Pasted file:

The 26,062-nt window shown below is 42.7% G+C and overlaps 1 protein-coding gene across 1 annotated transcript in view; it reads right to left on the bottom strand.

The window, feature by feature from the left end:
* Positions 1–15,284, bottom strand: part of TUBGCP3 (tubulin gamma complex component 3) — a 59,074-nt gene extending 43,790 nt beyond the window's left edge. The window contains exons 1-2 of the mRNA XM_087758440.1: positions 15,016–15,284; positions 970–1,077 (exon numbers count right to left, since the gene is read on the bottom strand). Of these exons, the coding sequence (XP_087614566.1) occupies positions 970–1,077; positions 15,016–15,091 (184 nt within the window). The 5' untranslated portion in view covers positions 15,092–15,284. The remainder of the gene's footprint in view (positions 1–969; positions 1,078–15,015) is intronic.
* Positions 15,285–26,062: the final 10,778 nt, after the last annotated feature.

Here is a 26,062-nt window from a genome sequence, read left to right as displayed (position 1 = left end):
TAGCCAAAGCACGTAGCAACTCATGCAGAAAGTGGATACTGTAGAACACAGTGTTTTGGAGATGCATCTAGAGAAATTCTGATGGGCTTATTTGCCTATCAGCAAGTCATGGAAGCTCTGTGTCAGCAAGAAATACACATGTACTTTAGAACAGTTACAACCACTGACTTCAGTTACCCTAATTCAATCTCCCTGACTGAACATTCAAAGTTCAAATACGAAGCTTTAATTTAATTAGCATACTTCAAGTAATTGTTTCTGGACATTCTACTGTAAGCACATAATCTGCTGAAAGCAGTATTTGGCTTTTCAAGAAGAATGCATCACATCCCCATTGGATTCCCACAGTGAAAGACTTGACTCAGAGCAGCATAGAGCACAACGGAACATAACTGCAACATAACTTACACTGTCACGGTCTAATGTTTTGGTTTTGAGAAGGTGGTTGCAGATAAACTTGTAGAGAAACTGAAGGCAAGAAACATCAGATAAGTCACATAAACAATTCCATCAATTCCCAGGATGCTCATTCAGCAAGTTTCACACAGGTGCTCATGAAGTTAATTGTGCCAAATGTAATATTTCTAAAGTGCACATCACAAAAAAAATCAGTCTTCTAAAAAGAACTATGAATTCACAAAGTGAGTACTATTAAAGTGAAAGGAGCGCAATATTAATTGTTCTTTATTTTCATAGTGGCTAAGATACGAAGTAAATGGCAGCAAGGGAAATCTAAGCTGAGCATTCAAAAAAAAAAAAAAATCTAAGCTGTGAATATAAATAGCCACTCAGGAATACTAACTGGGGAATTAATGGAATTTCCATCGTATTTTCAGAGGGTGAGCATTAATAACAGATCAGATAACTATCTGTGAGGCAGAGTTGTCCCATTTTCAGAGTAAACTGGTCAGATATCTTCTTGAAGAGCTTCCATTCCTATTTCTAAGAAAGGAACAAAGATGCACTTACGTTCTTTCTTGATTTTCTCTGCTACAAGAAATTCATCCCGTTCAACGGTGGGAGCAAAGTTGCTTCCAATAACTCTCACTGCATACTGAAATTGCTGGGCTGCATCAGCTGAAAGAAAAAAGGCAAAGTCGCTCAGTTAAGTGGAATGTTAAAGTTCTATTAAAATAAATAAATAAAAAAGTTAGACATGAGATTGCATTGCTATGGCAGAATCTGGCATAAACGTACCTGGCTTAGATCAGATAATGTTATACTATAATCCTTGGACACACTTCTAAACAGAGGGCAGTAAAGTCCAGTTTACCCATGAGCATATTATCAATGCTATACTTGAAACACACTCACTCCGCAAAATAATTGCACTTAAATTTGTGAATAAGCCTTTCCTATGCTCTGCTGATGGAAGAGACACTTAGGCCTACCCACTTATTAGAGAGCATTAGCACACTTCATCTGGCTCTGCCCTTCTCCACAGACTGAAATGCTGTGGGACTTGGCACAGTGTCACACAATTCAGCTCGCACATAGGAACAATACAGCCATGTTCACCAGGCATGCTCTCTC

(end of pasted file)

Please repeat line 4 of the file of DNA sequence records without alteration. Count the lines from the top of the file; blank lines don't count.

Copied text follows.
* Positions 15,285–26,062: the final 10,778 nt, after the last annotated feature.